China’s Financial Sector: Contributions to Growth and Downside Risks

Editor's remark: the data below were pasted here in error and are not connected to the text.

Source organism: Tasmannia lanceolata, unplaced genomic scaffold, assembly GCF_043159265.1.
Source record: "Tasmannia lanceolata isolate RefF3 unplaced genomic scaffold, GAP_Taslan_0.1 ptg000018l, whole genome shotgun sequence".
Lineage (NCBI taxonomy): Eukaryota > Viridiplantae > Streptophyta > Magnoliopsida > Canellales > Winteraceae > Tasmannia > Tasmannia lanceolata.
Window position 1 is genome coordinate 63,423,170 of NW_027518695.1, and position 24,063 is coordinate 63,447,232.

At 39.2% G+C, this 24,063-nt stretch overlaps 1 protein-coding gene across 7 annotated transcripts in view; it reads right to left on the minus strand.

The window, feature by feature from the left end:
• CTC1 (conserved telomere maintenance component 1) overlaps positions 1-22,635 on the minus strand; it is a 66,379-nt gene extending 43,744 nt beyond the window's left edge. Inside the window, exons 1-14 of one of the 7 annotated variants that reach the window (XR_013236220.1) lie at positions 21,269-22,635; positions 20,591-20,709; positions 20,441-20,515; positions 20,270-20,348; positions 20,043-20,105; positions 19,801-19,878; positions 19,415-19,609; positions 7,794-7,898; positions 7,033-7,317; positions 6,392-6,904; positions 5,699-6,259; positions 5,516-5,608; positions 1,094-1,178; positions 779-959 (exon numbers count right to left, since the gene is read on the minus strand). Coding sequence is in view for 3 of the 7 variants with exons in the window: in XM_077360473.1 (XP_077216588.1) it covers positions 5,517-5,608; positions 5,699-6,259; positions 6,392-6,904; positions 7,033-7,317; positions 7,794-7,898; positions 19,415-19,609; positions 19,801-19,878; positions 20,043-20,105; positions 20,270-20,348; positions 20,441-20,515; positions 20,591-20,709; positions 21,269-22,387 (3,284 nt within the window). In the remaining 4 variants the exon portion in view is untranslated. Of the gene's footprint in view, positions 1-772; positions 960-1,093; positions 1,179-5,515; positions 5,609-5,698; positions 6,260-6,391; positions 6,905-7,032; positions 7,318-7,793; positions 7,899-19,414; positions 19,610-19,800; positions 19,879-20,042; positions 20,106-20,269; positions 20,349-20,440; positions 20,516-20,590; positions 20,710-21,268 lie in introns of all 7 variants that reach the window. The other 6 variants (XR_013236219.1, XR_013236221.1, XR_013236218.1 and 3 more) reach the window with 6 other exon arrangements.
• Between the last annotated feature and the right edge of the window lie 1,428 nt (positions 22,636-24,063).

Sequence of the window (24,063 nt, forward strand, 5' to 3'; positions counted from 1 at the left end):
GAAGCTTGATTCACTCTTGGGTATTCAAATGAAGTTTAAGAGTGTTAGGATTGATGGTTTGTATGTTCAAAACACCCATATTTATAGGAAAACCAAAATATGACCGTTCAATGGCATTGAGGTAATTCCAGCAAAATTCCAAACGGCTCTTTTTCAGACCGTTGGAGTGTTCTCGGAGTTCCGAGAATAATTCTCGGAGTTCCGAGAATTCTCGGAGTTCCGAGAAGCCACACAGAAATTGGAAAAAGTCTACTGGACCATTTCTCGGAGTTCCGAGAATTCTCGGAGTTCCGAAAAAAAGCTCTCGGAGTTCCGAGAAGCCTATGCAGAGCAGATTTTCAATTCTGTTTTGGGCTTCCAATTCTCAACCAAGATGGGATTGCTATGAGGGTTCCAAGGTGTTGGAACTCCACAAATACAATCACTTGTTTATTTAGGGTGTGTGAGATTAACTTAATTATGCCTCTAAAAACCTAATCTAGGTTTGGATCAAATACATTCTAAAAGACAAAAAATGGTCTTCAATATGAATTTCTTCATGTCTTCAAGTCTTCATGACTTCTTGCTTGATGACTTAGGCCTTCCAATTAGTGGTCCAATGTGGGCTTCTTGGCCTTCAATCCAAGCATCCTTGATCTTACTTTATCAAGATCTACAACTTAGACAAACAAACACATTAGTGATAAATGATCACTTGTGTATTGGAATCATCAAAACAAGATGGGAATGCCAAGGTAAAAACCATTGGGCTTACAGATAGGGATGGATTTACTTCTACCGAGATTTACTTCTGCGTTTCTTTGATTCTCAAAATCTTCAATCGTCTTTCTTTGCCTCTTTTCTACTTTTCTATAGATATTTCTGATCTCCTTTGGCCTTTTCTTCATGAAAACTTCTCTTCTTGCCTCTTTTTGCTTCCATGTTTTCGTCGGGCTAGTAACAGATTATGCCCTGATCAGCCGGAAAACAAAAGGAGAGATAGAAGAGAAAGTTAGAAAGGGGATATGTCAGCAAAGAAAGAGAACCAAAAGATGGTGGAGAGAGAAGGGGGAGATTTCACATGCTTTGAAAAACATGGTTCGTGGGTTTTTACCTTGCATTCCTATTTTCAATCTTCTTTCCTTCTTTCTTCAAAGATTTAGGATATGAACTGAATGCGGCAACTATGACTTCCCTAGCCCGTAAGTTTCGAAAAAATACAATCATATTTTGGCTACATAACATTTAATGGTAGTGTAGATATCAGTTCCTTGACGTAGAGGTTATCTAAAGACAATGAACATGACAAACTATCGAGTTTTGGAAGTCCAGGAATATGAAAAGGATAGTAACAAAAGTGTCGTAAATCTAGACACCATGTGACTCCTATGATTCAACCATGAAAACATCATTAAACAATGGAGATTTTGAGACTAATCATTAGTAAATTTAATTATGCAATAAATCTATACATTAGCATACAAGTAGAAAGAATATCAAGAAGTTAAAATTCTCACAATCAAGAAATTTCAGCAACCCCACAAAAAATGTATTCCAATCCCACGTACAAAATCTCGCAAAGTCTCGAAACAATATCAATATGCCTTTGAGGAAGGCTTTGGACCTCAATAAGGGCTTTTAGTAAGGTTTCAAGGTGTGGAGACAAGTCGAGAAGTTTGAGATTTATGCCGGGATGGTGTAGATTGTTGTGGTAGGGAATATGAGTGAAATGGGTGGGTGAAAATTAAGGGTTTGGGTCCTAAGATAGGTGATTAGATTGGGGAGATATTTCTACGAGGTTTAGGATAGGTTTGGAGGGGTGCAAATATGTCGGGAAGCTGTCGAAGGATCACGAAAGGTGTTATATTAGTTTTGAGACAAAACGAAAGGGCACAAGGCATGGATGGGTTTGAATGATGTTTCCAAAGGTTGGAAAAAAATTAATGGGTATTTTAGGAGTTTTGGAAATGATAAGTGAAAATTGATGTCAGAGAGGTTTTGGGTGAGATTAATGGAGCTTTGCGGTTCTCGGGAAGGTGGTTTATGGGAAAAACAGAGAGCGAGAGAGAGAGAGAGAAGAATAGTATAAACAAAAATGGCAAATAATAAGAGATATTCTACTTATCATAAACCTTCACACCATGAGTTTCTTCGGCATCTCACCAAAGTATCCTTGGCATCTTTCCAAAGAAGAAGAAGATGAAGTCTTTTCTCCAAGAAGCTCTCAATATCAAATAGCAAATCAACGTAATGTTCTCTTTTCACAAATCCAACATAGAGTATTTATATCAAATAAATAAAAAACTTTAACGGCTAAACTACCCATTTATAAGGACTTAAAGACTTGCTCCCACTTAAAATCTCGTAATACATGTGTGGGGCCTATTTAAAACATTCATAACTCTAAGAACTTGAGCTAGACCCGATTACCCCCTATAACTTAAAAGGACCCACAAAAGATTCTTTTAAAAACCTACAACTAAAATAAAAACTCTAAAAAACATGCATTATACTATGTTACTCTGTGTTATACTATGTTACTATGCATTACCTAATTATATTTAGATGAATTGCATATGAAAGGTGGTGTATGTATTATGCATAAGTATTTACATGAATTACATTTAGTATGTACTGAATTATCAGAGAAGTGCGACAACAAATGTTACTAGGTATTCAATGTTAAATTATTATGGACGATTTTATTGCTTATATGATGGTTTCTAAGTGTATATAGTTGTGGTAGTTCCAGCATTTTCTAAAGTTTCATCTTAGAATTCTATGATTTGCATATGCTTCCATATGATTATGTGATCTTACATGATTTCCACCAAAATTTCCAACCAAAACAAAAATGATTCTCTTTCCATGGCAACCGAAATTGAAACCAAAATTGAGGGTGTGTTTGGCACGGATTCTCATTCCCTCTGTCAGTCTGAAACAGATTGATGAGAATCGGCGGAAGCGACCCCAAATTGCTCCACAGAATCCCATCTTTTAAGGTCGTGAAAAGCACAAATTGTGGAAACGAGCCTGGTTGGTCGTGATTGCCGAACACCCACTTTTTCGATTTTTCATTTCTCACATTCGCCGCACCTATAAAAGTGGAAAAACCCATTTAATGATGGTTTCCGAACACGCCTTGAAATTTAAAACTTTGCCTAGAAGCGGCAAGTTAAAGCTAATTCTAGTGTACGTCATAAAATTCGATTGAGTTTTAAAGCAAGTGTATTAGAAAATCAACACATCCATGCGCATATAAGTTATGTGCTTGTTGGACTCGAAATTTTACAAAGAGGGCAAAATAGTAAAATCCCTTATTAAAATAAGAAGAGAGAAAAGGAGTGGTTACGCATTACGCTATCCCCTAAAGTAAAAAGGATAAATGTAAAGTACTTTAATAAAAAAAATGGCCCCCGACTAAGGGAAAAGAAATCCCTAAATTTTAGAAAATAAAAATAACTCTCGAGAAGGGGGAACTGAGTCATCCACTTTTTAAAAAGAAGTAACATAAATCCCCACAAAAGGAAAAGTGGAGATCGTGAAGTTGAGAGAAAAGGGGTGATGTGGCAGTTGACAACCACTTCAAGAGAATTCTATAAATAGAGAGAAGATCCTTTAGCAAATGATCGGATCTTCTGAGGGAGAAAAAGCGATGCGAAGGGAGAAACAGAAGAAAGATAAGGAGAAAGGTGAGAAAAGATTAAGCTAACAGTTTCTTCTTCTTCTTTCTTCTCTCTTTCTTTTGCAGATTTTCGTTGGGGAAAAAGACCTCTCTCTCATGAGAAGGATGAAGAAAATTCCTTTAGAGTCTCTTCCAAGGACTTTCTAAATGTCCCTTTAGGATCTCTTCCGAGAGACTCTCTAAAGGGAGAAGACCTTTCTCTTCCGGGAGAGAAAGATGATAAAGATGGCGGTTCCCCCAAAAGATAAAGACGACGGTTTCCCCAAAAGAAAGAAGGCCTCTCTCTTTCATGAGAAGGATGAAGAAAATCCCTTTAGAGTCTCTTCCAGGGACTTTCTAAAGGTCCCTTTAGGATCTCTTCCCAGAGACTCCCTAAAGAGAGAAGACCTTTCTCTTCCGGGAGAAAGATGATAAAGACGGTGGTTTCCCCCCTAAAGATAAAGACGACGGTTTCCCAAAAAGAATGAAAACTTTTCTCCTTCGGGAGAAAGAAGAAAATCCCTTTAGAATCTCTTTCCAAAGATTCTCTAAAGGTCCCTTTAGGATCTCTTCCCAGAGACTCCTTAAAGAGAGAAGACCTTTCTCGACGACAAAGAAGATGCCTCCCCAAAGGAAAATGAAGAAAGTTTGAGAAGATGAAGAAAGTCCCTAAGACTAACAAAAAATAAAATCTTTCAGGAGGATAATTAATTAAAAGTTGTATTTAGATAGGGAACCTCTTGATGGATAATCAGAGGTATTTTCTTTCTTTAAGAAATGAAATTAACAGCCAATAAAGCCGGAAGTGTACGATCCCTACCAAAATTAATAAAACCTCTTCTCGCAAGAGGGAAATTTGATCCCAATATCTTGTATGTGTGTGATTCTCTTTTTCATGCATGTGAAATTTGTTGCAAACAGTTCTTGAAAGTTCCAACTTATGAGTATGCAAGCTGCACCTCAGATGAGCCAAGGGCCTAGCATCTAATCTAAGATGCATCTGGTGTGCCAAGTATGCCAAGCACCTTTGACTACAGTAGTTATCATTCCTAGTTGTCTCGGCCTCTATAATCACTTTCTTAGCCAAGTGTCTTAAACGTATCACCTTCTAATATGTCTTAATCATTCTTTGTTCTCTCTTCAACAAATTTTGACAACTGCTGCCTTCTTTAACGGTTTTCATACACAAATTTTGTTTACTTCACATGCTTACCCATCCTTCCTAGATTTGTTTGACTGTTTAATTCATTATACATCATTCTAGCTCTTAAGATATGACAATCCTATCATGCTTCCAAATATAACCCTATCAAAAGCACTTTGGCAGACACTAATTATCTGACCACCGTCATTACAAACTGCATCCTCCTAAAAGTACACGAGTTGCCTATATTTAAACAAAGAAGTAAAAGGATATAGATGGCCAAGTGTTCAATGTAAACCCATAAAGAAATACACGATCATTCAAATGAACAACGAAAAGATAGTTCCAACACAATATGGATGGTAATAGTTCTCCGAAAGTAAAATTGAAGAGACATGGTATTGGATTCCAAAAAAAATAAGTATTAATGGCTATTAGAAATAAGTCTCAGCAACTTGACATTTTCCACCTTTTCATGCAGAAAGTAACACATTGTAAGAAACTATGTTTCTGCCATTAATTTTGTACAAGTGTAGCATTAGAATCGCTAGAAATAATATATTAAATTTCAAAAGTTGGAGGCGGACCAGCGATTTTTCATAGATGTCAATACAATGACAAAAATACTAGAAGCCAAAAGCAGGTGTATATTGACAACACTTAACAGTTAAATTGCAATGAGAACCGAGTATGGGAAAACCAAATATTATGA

China has a two-part financial system with a competitive market-based component and a public, government-directed component. Both have reformed rapidly since China's reforms began in 1978. The market-based component is immature and subject to numerous systemic weaknesses, while the government-directed component, which also suffers shortcomings, performs essential funding for infrastructure and other underpinnings of China's sustained rapid growth. Critics claim that China's financial system is inefficient, with banks considered technically insolvent. But a realistic evaluation of the system's resources and accomplishments, including investment rates of return and efficiency in generating sustained growth, can only conclude that China's financial system is performing well and is likely to continue to do so. China's newly articulated strategy for financial reforms going forward clearly intends to pursue gradual commercialization of the whole system—a process that can be expected to last 20 or 30 years. In the meantime, ongoing improvements in government-directed credit will continue to ensure adequate investments in the necessary substructures for competitive for-profit economic expansion.